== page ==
Making Real Progress on Marine Protected Areas in Canada

Last week the Liber Ero Fellows were in Canada’s capital. While in Ottawa, a group of Liber Ero Fellows including Dr. Aerin Jacob, Dr. Kim Davies and Dr. Nathan Bennett made presentations to the All-Party Ocean Caucus on their research. Nathan Bennett (2015 Liber Ero Fellow, University of British Columbia) presented a policy brief titled “Making Real Progress on Marine Protected Areas in Canada“. The brief can be found here and the text of the policy brief follows below.

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Liber Ero Fellows and Members of the All-Party Ocean Caucus, October 24, 2016, Ottawa, Ontario, Canada (From left to right: MP Elizabeth May (Green), David Miller (WWF-Canada), MP Fin Donelly, Dr. Kim Davies (Dalhousie), MP Scott Simms, Dr. Nathan Bennett (UBC/UWash), Dr. Aerin Jacob (UVic), Dr. Sally Otto (UBC).

Making Real Progress on Marine Protected Areas in Canada

Creating effective and successful networks of marine protected areas in Canada requires attention to all elements of Aichi Target 11 and to international best practices for incorporating ecological, socio-economic, cultural and governance considerations.

Federal government ministerial mandate letters 2015, DFO: “Work with the Minister of Environment and Climate Change to increase the proportion of Canada’s marine and coastal areas that are protected – to five percent by 2017, and ten percent by 2020 – supported by new investments in community consultation and science.”

Convention on Biological Diversity, Aichi Target 11: “By 2020, at least 17 per cent of terrestrial and inland water areas and 10 per cent of coastal and marine areas, especially areas of particular importance for biodiversity and ecosystem services, are conserved through effectively and equitably managed, ecologically representative and well-connected systems of protected areas and other effective area-based conservation measures, and integrated into the wider landscape and seascape.”

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Ecologically significant areas in the Great Bear Sea. Photo credit: Ian McAllister/Pacificwild (pacificwild.org) – Used with permission.

As a signatory to the Convention on Biological Diversity, Canada is striving to achieve the ambitious goal of 10% coverage of coastal and marine areas in networks of marine protected areas (MPAs) by 2020. Key points to ensure that MPA networks are effective and successful are summarized below:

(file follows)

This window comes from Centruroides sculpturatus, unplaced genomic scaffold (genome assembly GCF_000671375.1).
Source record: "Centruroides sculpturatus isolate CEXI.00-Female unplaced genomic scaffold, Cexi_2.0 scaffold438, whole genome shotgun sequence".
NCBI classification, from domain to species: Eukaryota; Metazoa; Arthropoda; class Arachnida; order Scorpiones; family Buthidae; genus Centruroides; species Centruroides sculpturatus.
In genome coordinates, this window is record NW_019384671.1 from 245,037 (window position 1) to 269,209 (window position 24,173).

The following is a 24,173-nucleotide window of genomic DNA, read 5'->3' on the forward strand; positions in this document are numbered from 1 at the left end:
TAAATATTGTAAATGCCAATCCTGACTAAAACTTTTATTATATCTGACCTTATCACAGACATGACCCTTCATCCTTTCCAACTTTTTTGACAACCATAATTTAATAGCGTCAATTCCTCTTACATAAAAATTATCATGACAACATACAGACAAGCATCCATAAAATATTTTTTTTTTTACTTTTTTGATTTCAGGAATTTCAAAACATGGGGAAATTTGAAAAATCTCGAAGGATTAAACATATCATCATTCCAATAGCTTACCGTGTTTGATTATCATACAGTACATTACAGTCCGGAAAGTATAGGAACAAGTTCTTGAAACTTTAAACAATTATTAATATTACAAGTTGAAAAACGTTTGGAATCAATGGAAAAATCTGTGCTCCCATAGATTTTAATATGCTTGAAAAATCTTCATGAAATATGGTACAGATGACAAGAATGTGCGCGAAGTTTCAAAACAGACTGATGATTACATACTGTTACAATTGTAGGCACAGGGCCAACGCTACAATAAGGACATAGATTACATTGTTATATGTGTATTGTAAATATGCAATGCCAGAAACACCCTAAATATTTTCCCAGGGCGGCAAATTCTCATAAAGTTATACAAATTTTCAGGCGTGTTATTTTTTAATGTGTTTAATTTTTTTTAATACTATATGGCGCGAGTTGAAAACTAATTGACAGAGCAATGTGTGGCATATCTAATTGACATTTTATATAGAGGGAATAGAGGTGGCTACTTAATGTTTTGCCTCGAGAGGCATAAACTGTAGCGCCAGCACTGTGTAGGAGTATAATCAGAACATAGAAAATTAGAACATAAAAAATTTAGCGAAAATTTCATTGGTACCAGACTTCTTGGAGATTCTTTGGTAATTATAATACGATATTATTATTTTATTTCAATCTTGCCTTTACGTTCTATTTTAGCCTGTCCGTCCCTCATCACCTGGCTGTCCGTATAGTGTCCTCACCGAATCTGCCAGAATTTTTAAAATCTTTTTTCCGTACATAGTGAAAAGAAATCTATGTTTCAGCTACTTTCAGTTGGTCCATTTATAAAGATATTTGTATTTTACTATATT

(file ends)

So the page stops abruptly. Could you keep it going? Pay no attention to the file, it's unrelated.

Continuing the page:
1. More than just area – Aichi Target 11 focuses on more than just the amount of area protected (i). Creating ecologically effective MPA networks also requires attention to: representation of all habitats, inclusion of unique and biologically significant areas, connectedness, and consideration of biodiversity and ecosystem service values (ii).
  2. Management effectiveness – Only 24% of protected areas are managed effectively globally (iii). Effective management requires adequate government funding, capacity and enforcement. Ongoing research programs are also needed to monitor and evaluate social and ecological outcomes and guide adaptive management (iv).
  3. Integrated ocean and coastal planning – The overall success and effectiveness of MPAs increases when integrated into a broader system of marine and coastal management that takes into account multiple stressors and promotes actions to mitigate the impacts of development (v).
  4. Socio-economic and cultural considerations – Aichi Target 11 requires that MPAs are “equitably managed” which requires that social, economic and cultural considerations are factored into planning and management. In particular, there is a need to understand and balance the social and economic impacts of MPAs for different stakeholders during network planning and to incorporate cultural considerations and Aboriginal peoples’ rights into management plans (vi).
  5. Good governance – Good governance during planning, implementation and management is a key to the success of conservationvii. This means that decision-making processes and co-management structures need to be inclusive, participatory and transparent and respectful of the preferential rights of Aboriginal peoples and right relationships with First Nations’ governments (vii).
  6. “Other effective area-based conservation measures” (OEACBM) – What counts as an OEABCM needs to be clearly defined in the spirit of the Aichi target and in alignment with all the elements listed above (viii). This means that managed areas that benefit only one species or habitat should not be considered equivalent to a marine protected area. Consideration should also be given to other governance models that effectively conserve biodiversity, including Indigenous and Community Conserved Areas and Tribal Parks (ix).